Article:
We criticize out of envy or jealousy. Do you find yourself resenting other people’s success, rather than being inspired by it? Are you prone to ‘brag’ about being poor, for example, because you resent those who are financially secure?

Most of our judgments towards others are attempts to avoid uncomfortable feelings. Maturity increases as we understand that each person we encounter has something to teach us if we’ll be humble enough to learn.

The sad part about it all is that most of our judgments are false because we presume to know the motive or thought pattern of the person we are judging. The Torah forbids us to do so. We hardly know our own inner workings, let alone have the right to pronounce judgment on others. The heart is deceitful above all things, and desperately wicked: who can know it? Jeremiah 17:9 By contrast, Proverbs 16:9 enjoins us: Better to be of a humble spirit with the lowly, than to divide the spoil with the proud. Judgment of others is, after all, an act of pride, of ego.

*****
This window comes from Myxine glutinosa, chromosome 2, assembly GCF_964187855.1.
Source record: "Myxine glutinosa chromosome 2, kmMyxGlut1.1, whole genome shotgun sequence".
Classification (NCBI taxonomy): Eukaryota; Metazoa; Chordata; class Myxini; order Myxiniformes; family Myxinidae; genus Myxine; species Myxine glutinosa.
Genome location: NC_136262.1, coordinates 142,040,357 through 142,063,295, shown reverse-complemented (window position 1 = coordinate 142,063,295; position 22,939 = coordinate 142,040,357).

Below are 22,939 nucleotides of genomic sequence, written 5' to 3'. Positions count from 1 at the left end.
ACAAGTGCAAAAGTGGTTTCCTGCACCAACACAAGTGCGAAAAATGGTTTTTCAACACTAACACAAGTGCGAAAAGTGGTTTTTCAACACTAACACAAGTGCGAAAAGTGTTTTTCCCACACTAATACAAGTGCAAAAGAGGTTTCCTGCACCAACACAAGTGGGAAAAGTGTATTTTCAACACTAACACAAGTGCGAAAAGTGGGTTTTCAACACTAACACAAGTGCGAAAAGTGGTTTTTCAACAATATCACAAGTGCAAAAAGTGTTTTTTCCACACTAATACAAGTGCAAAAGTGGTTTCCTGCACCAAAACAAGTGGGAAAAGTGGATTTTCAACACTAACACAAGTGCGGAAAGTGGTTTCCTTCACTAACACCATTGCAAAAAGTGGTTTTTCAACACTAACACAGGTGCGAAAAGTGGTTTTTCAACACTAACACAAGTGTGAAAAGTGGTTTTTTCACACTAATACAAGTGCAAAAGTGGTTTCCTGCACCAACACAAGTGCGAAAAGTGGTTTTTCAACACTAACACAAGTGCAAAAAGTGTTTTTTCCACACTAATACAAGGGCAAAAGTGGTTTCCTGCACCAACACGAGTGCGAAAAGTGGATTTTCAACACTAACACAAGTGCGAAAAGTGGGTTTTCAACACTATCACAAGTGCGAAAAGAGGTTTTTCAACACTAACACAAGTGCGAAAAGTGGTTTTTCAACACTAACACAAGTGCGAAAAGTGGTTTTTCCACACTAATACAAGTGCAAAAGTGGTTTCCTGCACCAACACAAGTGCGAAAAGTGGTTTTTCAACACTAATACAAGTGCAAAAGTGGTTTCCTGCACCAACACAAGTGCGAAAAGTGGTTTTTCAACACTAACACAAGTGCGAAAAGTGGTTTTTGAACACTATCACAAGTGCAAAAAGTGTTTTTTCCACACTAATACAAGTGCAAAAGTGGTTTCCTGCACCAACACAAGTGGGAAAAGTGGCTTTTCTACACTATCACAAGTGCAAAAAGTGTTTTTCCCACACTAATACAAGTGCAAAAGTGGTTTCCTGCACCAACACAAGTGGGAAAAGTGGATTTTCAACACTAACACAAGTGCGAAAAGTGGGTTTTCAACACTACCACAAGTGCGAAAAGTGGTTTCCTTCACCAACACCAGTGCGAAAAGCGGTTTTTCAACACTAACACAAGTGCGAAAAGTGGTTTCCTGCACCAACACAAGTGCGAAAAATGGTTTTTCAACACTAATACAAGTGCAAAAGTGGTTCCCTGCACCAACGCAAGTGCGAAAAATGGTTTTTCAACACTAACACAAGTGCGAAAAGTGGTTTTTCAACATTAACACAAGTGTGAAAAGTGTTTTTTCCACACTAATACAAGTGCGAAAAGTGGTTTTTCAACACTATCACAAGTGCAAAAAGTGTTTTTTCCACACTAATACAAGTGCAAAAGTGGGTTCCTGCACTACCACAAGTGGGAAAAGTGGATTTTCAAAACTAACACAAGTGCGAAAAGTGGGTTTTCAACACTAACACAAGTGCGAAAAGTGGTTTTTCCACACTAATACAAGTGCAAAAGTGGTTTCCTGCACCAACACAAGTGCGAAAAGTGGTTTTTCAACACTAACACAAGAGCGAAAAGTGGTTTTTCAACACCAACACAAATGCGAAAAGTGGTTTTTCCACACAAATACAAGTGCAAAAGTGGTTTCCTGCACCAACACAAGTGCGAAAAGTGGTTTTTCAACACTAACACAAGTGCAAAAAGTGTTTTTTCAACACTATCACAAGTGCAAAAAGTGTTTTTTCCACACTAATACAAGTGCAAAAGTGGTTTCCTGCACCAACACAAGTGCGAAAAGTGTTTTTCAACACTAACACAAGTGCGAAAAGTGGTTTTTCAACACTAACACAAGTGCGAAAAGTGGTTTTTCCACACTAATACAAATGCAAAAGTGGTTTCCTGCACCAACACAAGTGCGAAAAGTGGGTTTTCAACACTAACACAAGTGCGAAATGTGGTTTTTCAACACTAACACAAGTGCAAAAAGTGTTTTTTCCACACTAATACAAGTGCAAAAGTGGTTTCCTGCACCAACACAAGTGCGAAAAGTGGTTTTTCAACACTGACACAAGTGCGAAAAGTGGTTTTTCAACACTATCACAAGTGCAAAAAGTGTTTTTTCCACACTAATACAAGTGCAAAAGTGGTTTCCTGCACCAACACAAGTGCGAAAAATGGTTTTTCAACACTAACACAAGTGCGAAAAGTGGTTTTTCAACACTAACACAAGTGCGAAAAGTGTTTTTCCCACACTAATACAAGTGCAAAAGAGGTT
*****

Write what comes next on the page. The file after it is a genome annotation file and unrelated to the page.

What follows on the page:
In Tune with Torah this week = The Word of God teaches us to ‘love one another as yourself’. The ‘Golden Rule’ says ‘Do unto others as you would have them do unto you.’ The spiritually mature chooses humility and compassion towards others, fleeing from a judgmental spirit and thereby, reflecting the image and likeness of the Almighty in whose image we have been created.

Shabbat Shalom